Jan
27
Filed Under (program evaluation) by Molly on 27-01-2011

What are standard evaluation tools?  What knowledge do you need to conduct an evaluation effectively and efficiently?  For this post and the next two, I’m going to talk about just that.

This post is about planning programs. 

The next one will be about implementing, monitoring, and delivering the evaluation of that program.

The third one will be about utilizing the findings of that program evaluation.

Today–program planning.  How does program planning relate to program evaluation?

A lot of hours goes into planning a program.  Questions that need to be answered among others include:

  • What expertise is needed?
  • What is the content focus?
  • What venue will be utilized?
  • Who is the target audience?
  • How many can you accommodate?
  • What will you charge?
  • And the list of questions goes on…talk to any event planner–they will tell you, planning a program is difficult.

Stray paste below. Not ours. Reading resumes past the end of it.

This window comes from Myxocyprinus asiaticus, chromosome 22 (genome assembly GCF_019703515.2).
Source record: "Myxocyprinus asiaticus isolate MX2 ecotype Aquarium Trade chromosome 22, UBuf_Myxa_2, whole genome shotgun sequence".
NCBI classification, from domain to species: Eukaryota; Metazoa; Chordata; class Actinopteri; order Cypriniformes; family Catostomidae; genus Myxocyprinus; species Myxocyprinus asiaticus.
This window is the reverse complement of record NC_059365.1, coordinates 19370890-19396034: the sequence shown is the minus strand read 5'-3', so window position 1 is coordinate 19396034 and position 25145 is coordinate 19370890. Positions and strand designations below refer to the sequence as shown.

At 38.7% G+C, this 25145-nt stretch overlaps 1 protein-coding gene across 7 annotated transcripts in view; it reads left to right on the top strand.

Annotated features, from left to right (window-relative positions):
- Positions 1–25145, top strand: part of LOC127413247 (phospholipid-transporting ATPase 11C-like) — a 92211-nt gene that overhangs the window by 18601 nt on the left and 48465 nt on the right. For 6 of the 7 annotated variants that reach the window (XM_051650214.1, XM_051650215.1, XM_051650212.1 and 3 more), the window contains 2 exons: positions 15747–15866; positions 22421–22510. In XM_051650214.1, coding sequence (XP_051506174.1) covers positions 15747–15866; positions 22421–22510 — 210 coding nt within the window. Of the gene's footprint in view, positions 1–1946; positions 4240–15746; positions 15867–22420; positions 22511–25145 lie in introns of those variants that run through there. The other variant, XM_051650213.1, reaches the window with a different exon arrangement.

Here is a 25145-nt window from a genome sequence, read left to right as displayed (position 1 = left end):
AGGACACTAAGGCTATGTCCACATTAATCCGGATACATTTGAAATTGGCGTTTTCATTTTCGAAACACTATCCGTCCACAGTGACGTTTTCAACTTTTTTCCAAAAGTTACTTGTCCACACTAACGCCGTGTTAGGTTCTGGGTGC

Although you might think that these are planning questions, they are also evaluation questions.  They point the program planner to the outcome of the program in the context in which the program is planned.  Yet, what often happens is that evaluation is often left out of that planning.  It is one detail that gets lost in all the rest–until the end.  Unfortunately, retrofitting an evaluation after the program has already run often results in spurious data, leading to specious results, resulting in unusable findings and unfortunately–a program that can’t be replicated.  What’s an educator to do?

The tools that help in program planning are ones you have seen and probably used before:  logic models, theories of change, and evaluation proposals.

Logic models have already been the topic of this blog.   Theories of change have been mentioned.  Evaluation proposals are a new topic.  More and more, funding agencies want an evaluation plan.  Some provide a template–often a modified logic model; some ask specifically for a program specific logic mode.  Detailing how your program will bring about change and what change is expected is all part of an evaluation proposal.  A review of logic models and theories of  change and the program theory related to your proposed program will help you write an evaluation proposal.